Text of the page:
Jacek Międlar, a former Catholic priest who is now a social activist, declared from the podium that there was a threat lurking on Poland’s eastern border far greater than Islamic fundamentalists, and that threat was Ukrainian Bandera worshippers. 

Anti-Banderite sentiment is gripping increasingly larger segments of the Polish population. For some time now, there has been a popular Facebook page called “Ukrainians are not my brothers” with a tag line aimed at Polish politicians: “Do you want to fight for Ukraine? Then fight without us and not with our money.” 

Polish leaders need to take these feelings into account lest they squander the public trust they currently have. That is why members of Poland’s ruling Law and Justice party, led by Jarosław Kaczyński, have supported a bill introduced into the Sejm by the opposition party Kukiz’15 that proposes a sentence of up to three years’ imprisonment for anyone denying the criminal nature of the OUN-UPA.

“There are a million Ukrainians in Poland, some say there are two million. The majority of these are infected with the bacillus of Ukrainian nationalism and Banderism. We soon risk facing the mass propaganda of Banderism and the relativisation of history, after which we will find out that we murdered the Poles in Volhynia ourselves,” said Tomasz Rzymkowski, a Kukiz’15 party deputy, commenting on the bill.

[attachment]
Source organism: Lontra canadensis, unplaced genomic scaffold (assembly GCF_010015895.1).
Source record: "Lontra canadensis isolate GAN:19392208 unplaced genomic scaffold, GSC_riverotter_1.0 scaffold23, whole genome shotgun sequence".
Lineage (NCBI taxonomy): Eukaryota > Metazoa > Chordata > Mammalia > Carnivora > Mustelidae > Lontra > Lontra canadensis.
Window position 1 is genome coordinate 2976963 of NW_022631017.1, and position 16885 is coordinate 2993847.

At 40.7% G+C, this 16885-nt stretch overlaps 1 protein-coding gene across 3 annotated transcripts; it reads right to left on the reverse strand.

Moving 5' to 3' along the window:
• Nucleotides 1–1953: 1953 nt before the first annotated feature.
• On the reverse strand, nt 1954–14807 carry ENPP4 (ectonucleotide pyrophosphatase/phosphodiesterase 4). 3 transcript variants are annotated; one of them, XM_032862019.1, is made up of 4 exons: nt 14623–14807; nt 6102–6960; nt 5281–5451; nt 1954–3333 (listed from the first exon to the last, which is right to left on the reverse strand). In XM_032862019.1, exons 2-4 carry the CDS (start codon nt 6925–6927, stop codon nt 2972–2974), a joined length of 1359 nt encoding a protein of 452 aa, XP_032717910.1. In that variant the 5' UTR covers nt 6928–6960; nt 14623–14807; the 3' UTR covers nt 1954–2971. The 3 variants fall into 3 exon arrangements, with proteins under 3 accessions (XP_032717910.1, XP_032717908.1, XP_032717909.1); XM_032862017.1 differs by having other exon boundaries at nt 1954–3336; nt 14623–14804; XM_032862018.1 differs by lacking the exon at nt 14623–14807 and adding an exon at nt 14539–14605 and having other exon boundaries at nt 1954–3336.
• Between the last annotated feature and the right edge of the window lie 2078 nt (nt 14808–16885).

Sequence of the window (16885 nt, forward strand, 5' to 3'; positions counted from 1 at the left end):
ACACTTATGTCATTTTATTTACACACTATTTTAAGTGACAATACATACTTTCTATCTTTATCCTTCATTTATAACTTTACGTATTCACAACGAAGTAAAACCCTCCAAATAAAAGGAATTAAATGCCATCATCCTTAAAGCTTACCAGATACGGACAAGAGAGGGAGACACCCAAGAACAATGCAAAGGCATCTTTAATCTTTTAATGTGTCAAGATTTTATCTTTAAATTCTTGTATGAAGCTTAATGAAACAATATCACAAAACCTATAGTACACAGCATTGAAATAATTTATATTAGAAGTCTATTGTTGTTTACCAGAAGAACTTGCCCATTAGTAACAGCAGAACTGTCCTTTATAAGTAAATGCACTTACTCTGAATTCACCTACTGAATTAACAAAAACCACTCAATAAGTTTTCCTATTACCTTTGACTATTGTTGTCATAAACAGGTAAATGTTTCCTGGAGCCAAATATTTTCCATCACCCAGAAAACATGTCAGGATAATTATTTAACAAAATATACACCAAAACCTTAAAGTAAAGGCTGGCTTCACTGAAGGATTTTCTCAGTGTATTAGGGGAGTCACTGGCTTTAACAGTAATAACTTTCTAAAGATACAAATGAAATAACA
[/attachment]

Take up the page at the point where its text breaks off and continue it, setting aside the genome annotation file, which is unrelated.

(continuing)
Whether Paweł Kukiz’s bill is approved or not depends on the future behaviour of the Law and Justice Party. For the time being, Jarosław Kaczyński’s party is taking a tactical break, while keeping a close eye on the public mood. 

But the mood of the people, agitated by the release of the film Volhynia directed by Wojciech Smarzowski, is once again on the boil. There is also a new reason. The authorities of Ukraine’s Ternopol region have refused to give a local academic theatre its 444,000 hryvnia academic theatre subsidy as punishment for the fact that four of its actors were in Smarzowski’s film. The artistic director of the Maria Zankovetska Theatre in Lviv, Fyodor Strigun, supported the actors: “If someone invited me to film in Moscow tomorrow, then I would go! Just to spite everyone!”